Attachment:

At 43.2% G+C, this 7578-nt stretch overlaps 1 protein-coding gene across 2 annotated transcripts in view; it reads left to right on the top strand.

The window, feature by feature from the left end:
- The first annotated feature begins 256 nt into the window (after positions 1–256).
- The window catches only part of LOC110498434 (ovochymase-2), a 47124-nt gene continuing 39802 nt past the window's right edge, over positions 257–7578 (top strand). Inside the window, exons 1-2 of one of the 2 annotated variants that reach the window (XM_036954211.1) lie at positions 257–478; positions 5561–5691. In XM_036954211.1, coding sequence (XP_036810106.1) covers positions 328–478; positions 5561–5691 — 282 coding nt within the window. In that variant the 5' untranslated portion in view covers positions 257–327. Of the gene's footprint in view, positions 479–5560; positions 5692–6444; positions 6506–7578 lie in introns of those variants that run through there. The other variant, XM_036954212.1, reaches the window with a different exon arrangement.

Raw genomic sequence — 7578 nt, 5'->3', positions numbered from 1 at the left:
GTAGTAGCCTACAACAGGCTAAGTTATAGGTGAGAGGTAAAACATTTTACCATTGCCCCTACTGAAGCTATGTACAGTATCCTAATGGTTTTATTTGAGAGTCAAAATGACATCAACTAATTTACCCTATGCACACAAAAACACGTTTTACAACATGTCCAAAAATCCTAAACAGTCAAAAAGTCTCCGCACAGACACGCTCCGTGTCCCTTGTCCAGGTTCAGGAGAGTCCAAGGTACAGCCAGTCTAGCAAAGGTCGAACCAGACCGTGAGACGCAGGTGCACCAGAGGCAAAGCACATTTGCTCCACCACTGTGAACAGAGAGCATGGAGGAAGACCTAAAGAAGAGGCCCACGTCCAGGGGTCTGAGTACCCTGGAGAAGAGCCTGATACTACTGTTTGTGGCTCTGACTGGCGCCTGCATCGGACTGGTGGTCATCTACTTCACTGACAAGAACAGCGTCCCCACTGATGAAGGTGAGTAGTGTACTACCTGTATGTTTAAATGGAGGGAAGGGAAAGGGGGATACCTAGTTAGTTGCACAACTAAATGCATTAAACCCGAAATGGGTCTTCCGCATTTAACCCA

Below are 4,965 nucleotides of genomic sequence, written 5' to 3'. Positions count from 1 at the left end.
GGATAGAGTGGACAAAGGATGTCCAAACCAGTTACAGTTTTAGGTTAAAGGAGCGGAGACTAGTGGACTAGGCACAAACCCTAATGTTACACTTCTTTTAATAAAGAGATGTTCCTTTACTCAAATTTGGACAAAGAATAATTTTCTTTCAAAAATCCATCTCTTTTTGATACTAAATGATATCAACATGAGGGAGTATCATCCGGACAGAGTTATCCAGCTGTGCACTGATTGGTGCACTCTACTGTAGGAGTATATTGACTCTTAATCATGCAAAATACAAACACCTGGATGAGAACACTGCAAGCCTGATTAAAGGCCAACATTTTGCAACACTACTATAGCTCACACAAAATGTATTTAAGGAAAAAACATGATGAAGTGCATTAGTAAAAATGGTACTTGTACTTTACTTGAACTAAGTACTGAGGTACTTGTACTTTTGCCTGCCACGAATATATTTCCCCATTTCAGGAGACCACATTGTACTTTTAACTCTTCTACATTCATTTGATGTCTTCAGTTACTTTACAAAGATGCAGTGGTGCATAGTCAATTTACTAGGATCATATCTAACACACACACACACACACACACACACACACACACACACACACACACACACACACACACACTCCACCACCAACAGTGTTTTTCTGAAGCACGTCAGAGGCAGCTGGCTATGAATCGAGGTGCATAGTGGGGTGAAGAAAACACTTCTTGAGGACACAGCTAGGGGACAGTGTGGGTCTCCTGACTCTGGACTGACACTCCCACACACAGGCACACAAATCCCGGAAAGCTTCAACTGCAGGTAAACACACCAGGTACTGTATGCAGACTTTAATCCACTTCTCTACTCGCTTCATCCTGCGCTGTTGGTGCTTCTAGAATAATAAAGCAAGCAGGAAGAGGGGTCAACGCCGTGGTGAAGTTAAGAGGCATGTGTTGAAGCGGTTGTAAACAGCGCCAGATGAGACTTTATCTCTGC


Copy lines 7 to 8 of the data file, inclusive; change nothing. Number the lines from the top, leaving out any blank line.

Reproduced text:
Below are 4,965 nucleotides of genomic sequence, written 5' to 3'. Positions count from 1 at the left end.
GGATAGAGTGGACAAAGGATGTCCAAACCAGTTACAGTTTTAGGTTAAAGGAGCGGAGACTAGTGGACTAGGCACAAACCCTAATGTTACACTTCTTTTAATAAAGAGATGTTCCTTTACTCAAATTTGGACAAAGAATAATTTTCTTTCAAAAATCCATCTCTTTTTGATACTAAATGATATCAACATGAGGGAGTATCATCCGGACAGAGTTATCCAGCTGTGCACTGATTGGTGCACTCTACTGTAGGAGTATATTGACTCTTAATCATGCAAAATACAAACACCTGGATGAGAACACTGCAAGCCTGATTAAAGGCCAACATTTTGCAACACTACTATAGCTCACACAAAATGTATTTAAGGAAAAAACATGATGAAGTGCATTAGTAAAAATGGTACTTGTACTTTACTTGAACTAAGTACTGAGGTACTTGTACTTTTGCCTGCCACGAATATATTTCCCCATTTCAGGAGACCACATTGTACTTTTAACTCTTCTACATTCATTTGATGTCTTCAGTTACTTTACAAAGATGCAGTGGTGCATAGTCAATTTACTAGGATCATATCTAACACACACACACACACACACACACACACACACACACACACACACACACACACACACACACTCCACCACCAACAGTGTTTTTCTGAAGCACGTCAGAGGCAGCTGGCTATGAATCGAGGTGCATAGTGGGGTGAAGAAAACACTTCTTGAGGACACAGCTAGGGGACAGTGTGGGTCTCCTGACTCTGGACTGACACTCCCACACACAGGCACACAAATCCCGGAAAGCTTCAACTGCAGGTAAACACACCAGGTACTGTATGCAGACTTTAATCCACTTCTCTACTCGCTTCATCCTGCGCTGTTGGTGCTTCTAGAATAATAAAGCAAGCAGGAAGAGGGGTCAACGCCGTGGTGAAGTTAAGAGGCATGTGTTGAAGCGGTTGTAAACAGCGCCAGATGAGACTTTATCTCTGC